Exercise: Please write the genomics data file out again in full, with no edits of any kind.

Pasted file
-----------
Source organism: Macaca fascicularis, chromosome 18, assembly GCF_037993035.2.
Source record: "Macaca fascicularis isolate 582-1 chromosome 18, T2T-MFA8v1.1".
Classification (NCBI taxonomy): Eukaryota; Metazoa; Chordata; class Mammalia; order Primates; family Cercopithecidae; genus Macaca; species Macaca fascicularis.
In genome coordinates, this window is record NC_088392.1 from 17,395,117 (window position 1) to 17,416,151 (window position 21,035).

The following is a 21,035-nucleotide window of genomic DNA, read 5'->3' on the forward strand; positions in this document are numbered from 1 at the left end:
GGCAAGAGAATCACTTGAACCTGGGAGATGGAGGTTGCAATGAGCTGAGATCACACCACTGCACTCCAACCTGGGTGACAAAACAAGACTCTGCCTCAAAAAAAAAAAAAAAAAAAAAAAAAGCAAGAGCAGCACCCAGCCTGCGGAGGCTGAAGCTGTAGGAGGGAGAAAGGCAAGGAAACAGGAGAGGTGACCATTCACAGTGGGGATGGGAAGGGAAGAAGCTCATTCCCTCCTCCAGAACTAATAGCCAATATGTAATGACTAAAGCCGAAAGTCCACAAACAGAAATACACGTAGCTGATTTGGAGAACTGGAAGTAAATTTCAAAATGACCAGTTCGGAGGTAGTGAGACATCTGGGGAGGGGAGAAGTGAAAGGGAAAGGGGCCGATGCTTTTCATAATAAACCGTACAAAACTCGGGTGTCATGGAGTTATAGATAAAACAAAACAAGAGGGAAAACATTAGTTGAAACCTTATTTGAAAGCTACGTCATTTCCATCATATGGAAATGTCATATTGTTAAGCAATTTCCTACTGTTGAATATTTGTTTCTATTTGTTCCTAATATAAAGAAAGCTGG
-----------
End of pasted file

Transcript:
Source organism: Macaca fascicularis, chromosome 18, assembly GCF_037993035.2.
Source record: "Macaca fascicularis isolate 582-1 chromosome 18, T2T-MFA8v1.1".
Classification (NCBI taxonomy): Eukaryota; Metazoa; Chordata; class Mammalia; order Primates; family Cercopithecidae; genus Macaca; species Macaca fascicularis.
In genome coordinates, this window is record NC_088392.1 from 17,395,117 (window position 1) to 17,416,151 (window position 21,035).

The following is a 21,035-nucleotide window of genomic DNA, read 5'->3' on the forward strand; positions in this document are numbered from 1 at the left end:
GGCAAGAGAATCACTTGAACCTGGGAGATGGAGGTTGCAATGAGCTGAGATCACACCACTGCACTCCAACCTGGGTGACAAAACAAGACTCTGCCTCAAAAAAAAAAAAAAAAAAAAAAAAAGCAAGAGCAGCACCCAGCCTGCGGAGGCTGAAGCTGTAGGAGGGAGAAAGGCAAGGAAACAGGAGAGGTGACCATTCACAGTGGGGATGGGAAGGGAAGAAGCTCATTCCCTCCTCCAGAACTAATAGCCAATATGTAATGACTAAAGCCGAAAGTCCACAAACAGAAATACACGTAGCTGATTTGGAGAACTGGAAGTAAATTTCAAAATGACCAGTTCGGAGGTAGTGAGACATCTGGGGAGGGGAGAAGTGAAAGGGAAAGGGGCCGATGCTTTTCATAATAAACCGTACAAAACTCGGGTGTCATGGAGTTATAGATAAAACAAAACAAGAGGGAAAACATTAGTTGAAACCTTATTTGAAAGCTACGTCATTTCCATCATATGGAAATGTCATATTGTTAAGCAATTTCCTACTGTTGAATATTTGTTTCTATTTGTTCCTAATATAAAGAAAGCTGG